Archive for September, 2007

1st China post (From the land of many people, Sat AM 9/29/07)

There are more people in two apartment buildings here than in all of Walnut Shade. The people I have met are the kindest, most honoring folks. The treat us like royalty. Everything is different – the housing, the food, the bed, the shower, the language, the traffic. However, I have noted one similarity. It rains at home and it rains here. = ) We are about to begin CE, and one friend has arrived with food to prepare for lunch. It should be another great day!

“It was a really cute wedding.”

So said Jessica upon the return of our Big Three plus A, yesterday.  They all had a grand time and they were able to help with a lot of errands, set-up and miscellaneous prep.  They also got to enjoy seeing Andrew and Jenny’s first kiss.  It must have really been something!

Today was rugged all around.  Katie leaves tomorrow for the East Coast Mission Trip, and she had loads of stuff to do.   She and Jessica also spent about 3 hours working at the AIM office.   Josiah was in a foul mood most of the day and I don’t know why.  Andrew would NOT do what he was told, so we kept piling on the consequences, in a calm and loving way, as my “Love and Logic” cassette reminds me to do.

I am tired of preparing, and I will be glad when the day finally comes to DO this marriage seminar and then be done with it.  = )

I don’t have anything creative to say, so I will stop.  Tomorrow will come early and be another full day.

Beat-HAH-vunz 9th

One of Andrew’s pieces to practice this week is two lines (one line the right hand plays and the next the left plays) of simple melody from Beethoven’s 9th symphony.  I have explained to him over and over how to pronounce the man’s name, but we still get the above.

In other pronunciation faux pas. . . I borrowed a video for Andrew from the library of a US gymnastics competition some 12 years ago.  One of the competitors in it – OUTSTANDING on the floor exercise, by the way – is named Dominique Dawes.  She was 15 at the time.  For the first three times he watched it (and yes, he has seen this flick five or six times this week), he consistently referred to her as duh-MON-ih-cue.

These kinds of things always make me remember fondly his older sibling who at about the same age called one of our former presidents James BUCK-uh-non.  = )

Answers in Genesis

I only wish the big kids had been here to hear Mr. Riddle speak.  What a presentation!  Actually we heard two:  one this morning on the age of the earth and one this evening on cloning, stem cells, and abortion.  Then we were able to go out to eat with Mr. and Mrs. Riddle, which was very nice.  They seem like super people.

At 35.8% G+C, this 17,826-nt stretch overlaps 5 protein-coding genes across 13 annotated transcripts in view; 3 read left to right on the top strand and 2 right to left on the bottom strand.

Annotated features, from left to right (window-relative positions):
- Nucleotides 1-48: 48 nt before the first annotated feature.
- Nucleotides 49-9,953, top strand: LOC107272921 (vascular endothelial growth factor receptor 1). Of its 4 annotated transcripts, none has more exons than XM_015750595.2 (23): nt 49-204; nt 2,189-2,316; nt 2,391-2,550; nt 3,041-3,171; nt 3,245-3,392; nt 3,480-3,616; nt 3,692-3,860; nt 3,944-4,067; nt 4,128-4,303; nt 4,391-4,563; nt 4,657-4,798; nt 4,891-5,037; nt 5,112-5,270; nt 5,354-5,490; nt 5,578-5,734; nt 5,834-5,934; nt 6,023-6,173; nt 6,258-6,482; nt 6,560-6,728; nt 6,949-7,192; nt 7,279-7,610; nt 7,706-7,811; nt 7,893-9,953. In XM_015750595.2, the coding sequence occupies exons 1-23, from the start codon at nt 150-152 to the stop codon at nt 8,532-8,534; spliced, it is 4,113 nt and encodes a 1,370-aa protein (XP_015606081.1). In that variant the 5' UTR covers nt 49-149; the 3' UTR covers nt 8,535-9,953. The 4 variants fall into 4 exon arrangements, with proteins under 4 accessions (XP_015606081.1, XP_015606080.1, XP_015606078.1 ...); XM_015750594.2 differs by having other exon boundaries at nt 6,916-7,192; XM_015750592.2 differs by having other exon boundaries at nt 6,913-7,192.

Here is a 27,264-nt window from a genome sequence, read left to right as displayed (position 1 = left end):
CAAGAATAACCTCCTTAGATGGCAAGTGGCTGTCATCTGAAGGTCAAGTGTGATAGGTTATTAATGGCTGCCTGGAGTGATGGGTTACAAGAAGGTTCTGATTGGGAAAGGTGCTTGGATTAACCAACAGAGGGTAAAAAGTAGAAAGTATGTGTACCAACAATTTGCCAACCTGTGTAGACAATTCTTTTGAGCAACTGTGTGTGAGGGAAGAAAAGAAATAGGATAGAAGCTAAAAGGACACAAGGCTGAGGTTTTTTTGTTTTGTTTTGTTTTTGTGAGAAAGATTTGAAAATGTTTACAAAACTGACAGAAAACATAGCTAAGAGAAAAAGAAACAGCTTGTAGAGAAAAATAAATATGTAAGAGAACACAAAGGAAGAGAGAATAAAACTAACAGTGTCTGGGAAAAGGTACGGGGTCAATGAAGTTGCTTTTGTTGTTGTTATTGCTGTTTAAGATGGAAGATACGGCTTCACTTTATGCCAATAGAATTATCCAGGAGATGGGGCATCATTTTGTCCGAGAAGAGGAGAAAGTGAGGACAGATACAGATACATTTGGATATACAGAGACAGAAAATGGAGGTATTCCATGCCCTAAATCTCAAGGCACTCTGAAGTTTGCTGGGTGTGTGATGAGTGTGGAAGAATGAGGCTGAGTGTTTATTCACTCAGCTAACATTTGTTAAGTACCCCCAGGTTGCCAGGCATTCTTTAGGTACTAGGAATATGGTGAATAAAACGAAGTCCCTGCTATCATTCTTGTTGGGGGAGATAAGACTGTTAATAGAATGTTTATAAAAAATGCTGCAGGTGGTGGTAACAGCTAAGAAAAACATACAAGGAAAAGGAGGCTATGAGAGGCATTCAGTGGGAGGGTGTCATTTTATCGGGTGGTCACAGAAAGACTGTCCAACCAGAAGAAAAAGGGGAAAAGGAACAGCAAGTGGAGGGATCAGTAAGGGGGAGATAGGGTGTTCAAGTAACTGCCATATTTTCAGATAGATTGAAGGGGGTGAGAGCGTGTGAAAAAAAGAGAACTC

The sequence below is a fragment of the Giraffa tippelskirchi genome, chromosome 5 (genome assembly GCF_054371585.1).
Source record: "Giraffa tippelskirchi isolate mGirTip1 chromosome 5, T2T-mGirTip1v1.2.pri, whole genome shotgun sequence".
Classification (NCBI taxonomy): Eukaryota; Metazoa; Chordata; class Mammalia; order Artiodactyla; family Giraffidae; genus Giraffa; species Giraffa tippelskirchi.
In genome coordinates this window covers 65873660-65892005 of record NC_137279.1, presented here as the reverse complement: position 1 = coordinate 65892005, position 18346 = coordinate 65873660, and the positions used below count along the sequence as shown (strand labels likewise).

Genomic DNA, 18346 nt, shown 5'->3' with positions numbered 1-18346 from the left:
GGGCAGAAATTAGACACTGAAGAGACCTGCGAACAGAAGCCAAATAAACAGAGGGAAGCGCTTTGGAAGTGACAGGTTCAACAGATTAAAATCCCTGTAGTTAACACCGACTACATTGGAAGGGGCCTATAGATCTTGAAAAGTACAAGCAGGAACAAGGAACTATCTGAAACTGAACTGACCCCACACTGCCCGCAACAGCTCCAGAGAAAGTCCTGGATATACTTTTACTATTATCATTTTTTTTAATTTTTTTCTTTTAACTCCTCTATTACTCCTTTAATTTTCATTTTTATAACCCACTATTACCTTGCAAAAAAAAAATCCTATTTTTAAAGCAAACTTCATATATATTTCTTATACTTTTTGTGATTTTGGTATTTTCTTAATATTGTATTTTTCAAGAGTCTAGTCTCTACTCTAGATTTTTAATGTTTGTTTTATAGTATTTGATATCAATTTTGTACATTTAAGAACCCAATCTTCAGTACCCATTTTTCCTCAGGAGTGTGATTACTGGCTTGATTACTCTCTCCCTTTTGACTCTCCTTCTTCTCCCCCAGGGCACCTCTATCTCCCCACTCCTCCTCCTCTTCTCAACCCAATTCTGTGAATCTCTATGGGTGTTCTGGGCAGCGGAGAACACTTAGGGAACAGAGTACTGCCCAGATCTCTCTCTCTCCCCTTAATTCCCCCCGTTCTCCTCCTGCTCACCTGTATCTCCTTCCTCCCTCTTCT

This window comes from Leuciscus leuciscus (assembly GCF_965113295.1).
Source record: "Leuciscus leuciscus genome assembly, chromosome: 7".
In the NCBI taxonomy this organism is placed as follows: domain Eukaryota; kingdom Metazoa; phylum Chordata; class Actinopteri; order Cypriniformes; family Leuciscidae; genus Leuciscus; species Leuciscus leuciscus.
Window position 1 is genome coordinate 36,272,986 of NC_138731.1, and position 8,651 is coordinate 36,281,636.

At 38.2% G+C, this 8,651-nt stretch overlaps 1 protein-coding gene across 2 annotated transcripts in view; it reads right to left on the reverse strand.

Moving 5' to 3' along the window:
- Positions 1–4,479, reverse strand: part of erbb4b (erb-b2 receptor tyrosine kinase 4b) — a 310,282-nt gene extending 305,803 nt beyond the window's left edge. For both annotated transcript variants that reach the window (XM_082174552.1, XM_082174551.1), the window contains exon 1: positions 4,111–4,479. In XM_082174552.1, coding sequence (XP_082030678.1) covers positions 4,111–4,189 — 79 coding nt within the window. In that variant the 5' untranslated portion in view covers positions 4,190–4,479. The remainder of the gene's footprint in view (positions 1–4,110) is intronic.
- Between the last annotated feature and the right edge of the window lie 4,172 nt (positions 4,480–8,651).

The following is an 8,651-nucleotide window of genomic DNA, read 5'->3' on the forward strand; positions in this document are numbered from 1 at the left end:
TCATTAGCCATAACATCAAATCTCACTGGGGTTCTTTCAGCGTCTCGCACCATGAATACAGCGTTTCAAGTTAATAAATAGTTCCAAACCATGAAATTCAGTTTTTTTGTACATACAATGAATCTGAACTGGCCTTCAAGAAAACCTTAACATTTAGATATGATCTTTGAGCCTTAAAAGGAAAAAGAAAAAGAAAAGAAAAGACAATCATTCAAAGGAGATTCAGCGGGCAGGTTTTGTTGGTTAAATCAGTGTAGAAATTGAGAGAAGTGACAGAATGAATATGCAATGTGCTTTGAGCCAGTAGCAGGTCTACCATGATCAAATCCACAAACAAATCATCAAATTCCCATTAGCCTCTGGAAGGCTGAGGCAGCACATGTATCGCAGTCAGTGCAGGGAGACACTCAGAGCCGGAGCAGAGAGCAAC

We ordered the 4-CD set from this weekend and also bought a six-pack of DVDs which I hope to have all our kids watch.  I am still kind of in awe by it all.

If anybody from Answers in Genesis is in your area, please take advantage of the opportunity.

News Briefs

Thursday afternoon, our bigs kids plus their friend, A, successfully drove to Tulsa, spent the night with friends in Broken Arrow, flew to San Diego and landed, where they called us from the runway. That’s the last time we heard from them, but we’re sure they’re fine. Our children have never been “separation challenged,” and they don’t tend to call home a lot. They are in San Diego to attend Andrew (big, not ours!) and Jenny’s wedding on Sunday. Andrew and Jenny were both leaders in AIM and have been wonderful mentors to our kids.

Friday afternoon, Andrew’s friend, JM, came over. They played on the trampoline, rode bikes, and went swimming in the creek. It was a total boy event.

After taking JM home, it was on to gymnastics class, where Andrew climbed the rope halfway to the gym ceiling! He also did a back bend from a standing position (on the trampoline) and did 22 sideways leg kicks while supporting himself on the side of a balance beam. He was called down for misbehavior (“Andrew, give me five push-ups”) three times, which for him is an improvement.

This morning, Scott took Andrew on a much-anticipated “date” to the ANPAC car show, and it was a smashing success. They got to see lots an lots of shiny vintage and sports cars, and Andrew came home with a goody bag so stuffed it was about to break. They also got to eat lunch out, and somehow Scott got it for free.  Andrew told Scott, “I had a blast! It was the best time I’ve ever had.” Can’t beat that for a response when you invest 4.5 hours in something.

I spent those 4.5 hours preparing my notes for a marriage workshop Scott and I will be leading soon. I had prayed for God to really help me get a lot done during that window of time, and He was faithful. Now I have pages and pages of things all wives should know and do. I’m somewhat convicted; now that I know, I’d better make sure I do!

At least we have no chandeliers

So it’s the end of a Wednesday night Bible study. Pastor Jef asks us to stand for a closing prayer. We are seated on the left side of the center aisle, halfway back. Scott requires an aisle seat and I am beside him. To my immediate left is Josiah, then Katie. Jessica is working in the preschool class and Andrew is in Kidz Church.

Our sanctuary is roughly rectangular. If you draw a rectangle as most children would, the pulpit is near the top center and the chairs are arranged in long rows left to right with a few “top-to-bottom” aisles. The room is bigger left-to-right than it is front-to-back. The main entrances are in the back, but there are also two entrances (windowless double doors) at the “top” corners of the room. The left front entrance leads across a hall to the Kidz Church room, and the right front entrance leads back to the administrative offices.